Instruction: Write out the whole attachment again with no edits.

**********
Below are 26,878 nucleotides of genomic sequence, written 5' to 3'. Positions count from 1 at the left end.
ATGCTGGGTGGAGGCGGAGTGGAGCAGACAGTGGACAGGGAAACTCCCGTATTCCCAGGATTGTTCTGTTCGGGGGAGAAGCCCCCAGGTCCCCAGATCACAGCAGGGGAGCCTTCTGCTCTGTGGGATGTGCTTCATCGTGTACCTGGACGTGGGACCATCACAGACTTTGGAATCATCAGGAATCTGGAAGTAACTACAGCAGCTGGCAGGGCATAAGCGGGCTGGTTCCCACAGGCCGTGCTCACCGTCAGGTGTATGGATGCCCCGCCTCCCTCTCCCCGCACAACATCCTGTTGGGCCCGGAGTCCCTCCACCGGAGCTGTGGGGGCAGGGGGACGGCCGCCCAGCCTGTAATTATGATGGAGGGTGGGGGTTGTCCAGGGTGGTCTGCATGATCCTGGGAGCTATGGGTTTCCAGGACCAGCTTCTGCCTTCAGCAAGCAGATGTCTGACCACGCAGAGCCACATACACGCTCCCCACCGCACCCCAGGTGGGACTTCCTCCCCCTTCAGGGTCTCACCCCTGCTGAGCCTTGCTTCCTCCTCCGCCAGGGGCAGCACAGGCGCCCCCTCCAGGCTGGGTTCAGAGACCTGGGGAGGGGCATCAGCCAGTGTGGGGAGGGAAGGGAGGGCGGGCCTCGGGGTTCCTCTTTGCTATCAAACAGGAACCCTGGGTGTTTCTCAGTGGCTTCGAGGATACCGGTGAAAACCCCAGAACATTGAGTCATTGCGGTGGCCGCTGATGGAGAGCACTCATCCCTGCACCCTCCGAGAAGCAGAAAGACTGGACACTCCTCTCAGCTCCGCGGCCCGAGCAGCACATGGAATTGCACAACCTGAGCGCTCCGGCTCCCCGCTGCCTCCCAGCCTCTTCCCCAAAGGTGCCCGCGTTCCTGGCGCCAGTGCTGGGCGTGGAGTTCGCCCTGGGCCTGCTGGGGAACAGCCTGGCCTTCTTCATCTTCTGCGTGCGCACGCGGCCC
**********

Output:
Below are 26,878 nucleotides of genomic sequence, written 5' to 3'. Positions count from 1 at the left end.
ATGCTGGGTGGAGGCGGAGTGGAGCAGACAGTGGACAGGGAAACTCCCGTATTCCCAGGATTGTTCTGTTCGGGGGAGAAGCCCCCAGGTCCCCAGATCACAGCAGGGGAGCCTTCTGCTCTGTGGGATGTGCTTCATCGTGTACCTGGACGTGGGACCATCACAGACTTTGGAATCATCAGGAATCTGGAAGTAACTACAGCAGCTGGCAGGGCATAAGCGGGCTGGTTCCCACAGGCCGTGCTCACCGTCAGGTGTATGGATGCCCCGCCTCCCTCTCCCCGCACAACATCCTGTTGGGCCCGGAGTCCCTCCACCGGAGCTGTGGGGGCAGGGGGACGGCCGCCCAGCCTGTAATTATGATGGAGGGTGGGGGTTGTCCAGGGTGGTCTGCATGATCCTGGGAGCTATGGGTTTCCAGGACCAGCTTCTGCCTTCAGCAAGCAGATGTCTGACCACGCAGAGCCACATACACGCTCCCCACCGCACCCCAGGTGGGACTTCCTCCCCCTTCAGGGTCTCACCCCTGCTGAGCCTTGCTTCCTCCTCCGCCAGGGGCAGCACAGGCGCCCCCTCCAGGCTGGGTTCAGAGACCTGGGGAGGGGCATCAGCCAGTGTGGGGAGGGAAGGGAGGGCGGGCCTCGGGGTTCCTCTTTGCTATCAAACAGGAACCCTGGGTGTTTCTCAGTGGCTTCGAGGATACCGGTGAAAACCCCAGAACATTGAGTCATTGCGGTGGCCGCTGATGGAGAGCACTCATCCCTGCACCCTCCGAGAAGCAGAAAGACTGGACACTCCTCTCAGCTCCGCGGCCCGAGCAGCACATGGAATTGCACAACCTGAGCGCTCCGGCTCCCCGCTGCCTCCCAGCCTCTTCCCCAAAGGTGCCCGCGTTCCTGGCGCCAGTGCTGGGCGTGGAGTTCGCCCTGGGCCTGCTGGGGAACAGCCTGGCCTTCTTCATCTTCTGCGTGCGCACGCGGCCC